For the full transcript of this episode, click here.
Kevin Lee and Kevin Chanthasiriphan grew up enjoying the vast noodle offerings from their Taiwanese and Thai upbringing. Together they launched immi, a ramen brand that paid homage to their favorite foods while using high-quality ingredients that are nutritious and 100% plant based. In this episode of Shopify Masters, the two Kevins share how they built a community of thousands prior to launching, and how they overcame a 6-figure inventory setback.
- Store: immi
Enquire (Shopify app), CartHook (Shopify app), Dovetale (Influencer management platform), Elevar (Shopify app), Okendo (Shopify app), Source Medium (Shopify app), Nautilus Analytics, TaxJar (Shopify app), GrowLTV
How two Asian American founders merged their tech background with their culinary heritage
Felix: The idea for the business came from pain points you were experiencing within your family. Tell us about that.
KLee: KChan and I both grew up in Asian food families. My grandparents are farmers in Taiwan where they grow something called a rose apple.
KChan: My grandmother actually owned a hawker noodle stall in Thailand for 40 years. My dad ended up opening a noodle shop down in LA. So definitely both food family-based business backgrounds.
KLee: Both of our parents immigrated to the US actually so we wouldn't be in the food industry, which is pretty ironic. Over the past few years, as we've grown older and as our families have grown older, we've seen them suffer through chronic health conditions like diabetes and high blood pressure. A few years ago we started chatting about what a “better for you” food brand would look like to help address some of those health issues. Since we had grown up in Asian food families, it became a natural extension for us to start thinking about the Asian food space and why there wasn't a leading “better for you” brand. That's how the genesis started.
Felix: So you both have backgrounds in the food industry. Did you also have that business background?
KLee: KChan and I actually spent the past decade in the tech industry. Part of this was because our families immigrated here and didn't want us to grow up working in the food industry. We met 10 years ago at a mobile gaming company. We were both product managers there. We were the only two PMs who would go get noodles for breakfast together. That was how we bonded and got to know each other. We did take slightly different career paths. After that experience, I stayed in product management for a little longer at an education tech company. Shortly after I moved into early stage venture capital, investing mostly very, very early, usually when it's just two founders in a garage in consumer tech software. Then most recently I was leading food and beverage investing at a firm called Pera Ventures.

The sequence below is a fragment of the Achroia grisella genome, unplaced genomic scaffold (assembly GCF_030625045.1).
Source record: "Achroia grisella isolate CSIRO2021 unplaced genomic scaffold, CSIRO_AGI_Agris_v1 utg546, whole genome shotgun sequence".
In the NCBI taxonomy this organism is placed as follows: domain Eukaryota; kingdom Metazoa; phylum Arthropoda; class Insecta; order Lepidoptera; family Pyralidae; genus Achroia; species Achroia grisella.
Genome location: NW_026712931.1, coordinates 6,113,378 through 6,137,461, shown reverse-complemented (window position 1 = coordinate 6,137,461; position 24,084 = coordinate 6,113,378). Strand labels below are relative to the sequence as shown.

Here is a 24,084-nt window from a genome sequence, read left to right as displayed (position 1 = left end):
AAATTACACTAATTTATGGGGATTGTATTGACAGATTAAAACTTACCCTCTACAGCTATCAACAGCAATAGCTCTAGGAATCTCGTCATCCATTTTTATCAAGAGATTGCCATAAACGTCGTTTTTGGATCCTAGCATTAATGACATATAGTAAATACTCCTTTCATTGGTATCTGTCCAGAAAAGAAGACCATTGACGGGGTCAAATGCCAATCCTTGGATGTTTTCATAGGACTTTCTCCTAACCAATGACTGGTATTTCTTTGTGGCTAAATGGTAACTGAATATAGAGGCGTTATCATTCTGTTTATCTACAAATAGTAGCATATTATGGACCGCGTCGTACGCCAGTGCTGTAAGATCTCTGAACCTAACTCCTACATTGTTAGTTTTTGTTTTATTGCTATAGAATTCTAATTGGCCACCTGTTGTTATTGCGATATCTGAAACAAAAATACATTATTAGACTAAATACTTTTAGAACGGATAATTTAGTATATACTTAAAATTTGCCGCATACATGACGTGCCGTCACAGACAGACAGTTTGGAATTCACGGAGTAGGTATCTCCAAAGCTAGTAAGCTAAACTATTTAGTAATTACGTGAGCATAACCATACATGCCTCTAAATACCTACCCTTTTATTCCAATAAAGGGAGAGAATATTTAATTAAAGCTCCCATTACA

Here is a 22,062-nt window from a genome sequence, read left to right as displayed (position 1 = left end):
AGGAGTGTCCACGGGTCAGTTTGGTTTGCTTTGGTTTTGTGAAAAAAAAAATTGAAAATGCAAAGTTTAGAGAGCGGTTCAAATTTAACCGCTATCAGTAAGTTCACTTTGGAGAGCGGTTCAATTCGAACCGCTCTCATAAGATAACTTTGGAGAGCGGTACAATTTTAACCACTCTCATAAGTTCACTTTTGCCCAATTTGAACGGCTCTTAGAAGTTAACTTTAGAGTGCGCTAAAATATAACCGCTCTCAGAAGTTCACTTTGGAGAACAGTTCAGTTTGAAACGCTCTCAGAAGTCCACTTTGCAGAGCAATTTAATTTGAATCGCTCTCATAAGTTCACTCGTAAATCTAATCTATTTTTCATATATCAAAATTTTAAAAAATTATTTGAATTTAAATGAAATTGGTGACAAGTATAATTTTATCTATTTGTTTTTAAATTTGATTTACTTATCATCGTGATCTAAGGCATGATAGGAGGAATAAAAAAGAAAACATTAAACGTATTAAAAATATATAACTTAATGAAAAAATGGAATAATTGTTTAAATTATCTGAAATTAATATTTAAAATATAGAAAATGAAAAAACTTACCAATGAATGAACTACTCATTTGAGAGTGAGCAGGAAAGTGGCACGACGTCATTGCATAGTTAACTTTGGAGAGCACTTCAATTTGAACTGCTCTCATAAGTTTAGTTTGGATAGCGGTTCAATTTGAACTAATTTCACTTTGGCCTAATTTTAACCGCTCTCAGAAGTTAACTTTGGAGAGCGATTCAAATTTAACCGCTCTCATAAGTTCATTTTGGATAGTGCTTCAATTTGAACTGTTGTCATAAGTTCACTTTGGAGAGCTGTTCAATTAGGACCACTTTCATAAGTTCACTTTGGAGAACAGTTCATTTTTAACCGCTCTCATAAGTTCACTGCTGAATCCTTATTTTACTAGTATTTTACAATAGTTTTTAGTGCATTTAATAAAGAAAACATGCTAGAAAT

KChan: Similar to KLee, I did not have a personal background in food and was not equipped to move into food, but did have a lot of exposure in building consumer products. I spent the last decade at a variety of tech companies. KLee mentioned we worked at a mobile gaming company together. Later I went to a healthcare startup called Amino, where we were trying to solve how to provide consumers with higher quality healthcare for lower costs. After that I went to a startup you may have heard of called Facebook–now Meta–where I was leading product for the newly formed video creators team before teaming up with KLee to work on immi.
KLee: KChan and I have often thought long and hard about our career journey and how we ended up where we are today. KChan and I both started in the finance industry, and then we both moved into mobile gaming. It’s interesting because after those experiences, which arguably maybe were a little bit more perhaps finance or even just personal driven, we both started caring a lot more about working at mission-driven companies. That's one of the reasons why I went into education tech and KChan went into healthcare. Even at those companies, we kept thinking about scale and impact. That's one of the reasons. I was just a product manager on an app in a broader education tech company, KChan was working as a product manager at a health tech company, trying to address a huge healthcare problem.
Both of us then from there tried to go the opposite direction, working on scale. That's why I was in venture capital. I was thinking, “the highest leverage thing I could be doing is investing in companies that are building good things for the world.” KChan was at Facebook trying to understand how to impact millions of consumers at any given time. After these experiences, we came to realize that something that we could do that could blend both that mission and that scale was work on immi. That’s our high leverage impact to the world where we can build a product that's healthier, but at scale.
The case for speed over iteration: Quicker consumer feedback
Felix: How much of your expertise in other industries were you able to transfer to this business?